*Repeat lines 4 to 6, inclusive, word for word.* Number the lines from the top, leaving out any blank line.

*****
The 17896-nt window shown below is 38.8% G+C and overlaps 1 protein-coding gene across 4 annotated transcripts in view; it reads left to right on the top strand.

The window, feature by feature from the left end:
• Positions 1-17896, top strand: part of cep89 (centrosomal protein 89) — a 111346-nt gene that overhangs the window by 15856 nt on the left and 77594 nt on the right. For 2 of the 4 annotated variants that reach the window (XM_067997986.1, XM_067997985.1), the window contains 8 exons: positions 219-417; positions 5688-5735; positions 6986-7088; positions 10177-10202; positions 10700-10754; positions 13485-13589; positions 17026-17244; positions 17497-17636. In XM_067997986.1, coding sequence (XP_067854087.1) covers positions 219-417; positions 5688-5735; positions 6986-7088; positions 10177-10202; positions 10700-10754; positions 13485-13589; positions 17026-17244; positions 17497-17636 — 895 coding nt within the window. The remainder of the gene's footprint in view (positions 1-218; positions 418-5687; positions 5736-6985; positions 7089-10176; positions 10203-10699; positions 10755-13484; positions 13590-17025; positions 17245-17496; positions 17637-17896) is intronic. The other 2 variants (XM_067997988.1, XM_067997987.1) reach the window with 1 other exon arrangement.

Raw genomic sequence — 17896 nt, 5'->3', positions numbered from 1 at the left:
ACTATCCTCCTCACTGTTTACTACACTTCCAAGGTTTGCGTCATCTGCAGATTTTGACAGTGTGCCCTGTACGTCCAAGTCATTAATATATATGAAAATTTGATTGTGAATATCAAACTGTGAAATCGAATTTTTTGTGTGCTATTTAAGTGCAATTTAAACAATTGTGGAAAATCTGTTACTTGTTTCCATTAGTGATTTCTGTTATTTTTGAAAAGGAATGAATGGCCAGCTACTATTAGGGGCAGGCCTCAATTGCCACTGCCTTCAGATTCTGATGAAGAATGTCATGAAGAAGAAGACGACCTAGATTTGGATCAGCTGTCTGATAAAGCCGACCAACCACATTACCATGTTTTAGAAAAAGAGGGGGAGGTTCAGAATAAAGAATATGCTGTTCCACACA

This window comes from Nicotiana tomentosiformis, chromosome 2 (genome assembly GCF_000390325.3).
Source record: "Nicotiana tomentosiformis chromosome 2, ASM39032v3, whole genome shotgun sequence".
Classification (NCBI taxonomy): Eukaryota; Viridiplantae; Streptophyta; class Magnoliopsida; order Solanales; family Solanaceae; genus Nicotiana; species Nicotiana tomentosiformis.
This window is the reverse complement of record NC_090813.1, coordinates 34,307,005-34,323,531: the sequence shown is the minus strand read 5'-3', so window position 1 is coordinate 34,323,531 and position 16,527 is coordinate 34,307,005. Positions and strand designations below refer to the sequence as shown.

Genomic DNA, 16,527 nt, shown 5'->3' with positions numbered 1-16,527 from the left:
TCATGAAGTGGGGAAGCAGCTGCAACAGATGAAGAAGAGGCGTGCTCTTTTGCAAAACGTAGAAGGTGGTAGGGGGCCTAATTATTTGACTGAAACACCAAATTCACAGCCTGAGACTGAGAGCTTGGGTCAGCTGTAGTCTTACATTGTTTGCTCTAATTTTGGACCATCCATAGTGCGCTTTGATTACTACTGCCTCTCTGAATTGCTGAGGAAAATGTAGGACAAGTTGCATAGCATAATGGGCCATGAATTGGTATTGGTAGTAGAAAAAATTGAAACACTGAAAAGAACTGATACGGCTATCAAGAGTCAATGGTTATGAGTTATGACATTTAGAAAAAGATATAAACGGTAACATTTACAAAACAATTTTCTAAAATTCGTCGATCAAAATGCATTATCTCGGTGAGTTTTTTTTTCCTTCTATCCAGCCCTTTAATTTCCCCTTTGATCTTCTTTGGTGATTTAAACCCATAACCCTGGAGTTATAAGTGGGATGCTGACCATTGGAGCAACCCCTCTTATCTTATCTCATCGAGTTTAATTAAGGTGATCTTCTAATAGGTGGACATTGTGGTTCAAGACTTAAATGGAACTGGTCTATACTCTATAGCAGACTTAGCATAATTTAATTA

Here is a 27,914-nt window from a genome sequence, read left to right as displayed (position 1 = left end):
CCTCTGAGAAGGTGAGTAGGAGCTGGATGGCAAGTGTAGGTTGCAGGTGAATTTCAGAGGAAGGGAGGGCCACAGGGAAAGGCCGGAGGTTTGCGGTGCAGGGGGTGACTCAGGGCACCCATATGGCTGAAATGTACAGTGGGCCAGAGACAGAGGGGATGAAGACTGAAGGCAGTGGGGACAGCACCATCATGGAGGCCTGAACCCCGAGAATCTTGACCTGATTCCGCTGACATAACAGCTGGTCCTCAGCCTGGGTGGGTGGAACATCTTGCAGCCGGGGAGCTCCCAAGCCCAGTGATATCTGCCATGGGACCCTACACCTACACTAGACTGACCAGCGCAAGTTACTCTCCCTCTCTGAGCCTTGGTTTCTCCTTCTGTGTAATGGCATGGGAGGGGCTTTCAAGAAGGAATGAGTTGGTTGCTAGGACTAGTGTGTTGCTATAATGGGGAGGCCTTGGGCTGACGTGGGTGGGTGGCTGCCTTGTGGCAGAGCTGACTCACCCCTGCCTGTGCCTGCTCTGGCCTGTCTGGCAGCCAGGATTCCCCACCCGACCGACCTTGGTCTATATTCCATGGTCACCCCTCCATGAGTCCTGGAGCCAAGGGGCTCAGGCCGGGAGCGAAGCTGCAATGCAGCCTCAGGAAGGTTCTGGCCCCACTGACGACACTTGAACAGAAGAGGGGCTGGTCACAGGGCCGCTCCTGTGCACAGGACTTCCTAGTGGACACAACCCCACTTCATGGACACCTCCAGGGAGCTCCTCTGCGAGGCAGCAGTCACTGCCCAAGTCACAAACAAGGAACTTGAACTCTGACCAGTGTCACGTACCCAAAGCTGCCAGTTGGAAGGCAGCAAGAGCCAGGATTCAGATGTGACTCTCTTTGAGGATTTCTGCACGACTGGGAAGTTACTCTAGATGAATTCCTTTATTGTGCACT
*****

Raw genomic sequence — 17896 nt, 5'->3', positions numbered from 1 at the left:
ACTATCCTCCTCACTGTTTACTACACTTCCAAGGTTTGCGTCATCTGCAGATTTTGACAGTGTGCCCTGTACGTCCAAGTCATTAATATATATGAAAATTTGATTGTGAATATCAAACTGTGAAATCGAATTTTTTGTGTGCTATTTAAGTGCAATTTAAACAATTGTGGAAAATCTGTTACTTGTTTCCATTAGTGATTTCTGTTATTTTTGAAAAGGAATGAATGGCCAGCTACTATTAGGGGCAGGCCTCAATTGCCACTGCCTTCAGATTCTGATGAAGAATGTCATGAAGAAGAAGACGACCTAGATTTGGATCAGCTGTCTGATAAAGCCGACCAACCACATTACCATGTTTTAGAAAAAGAGGGGGAGGTTCAGAATAAAGAATATGCTGTTCCACACA

This window comes from Nicotiana tomentosiformis, chromosome 2 (genome assembly GCF_000390325.3).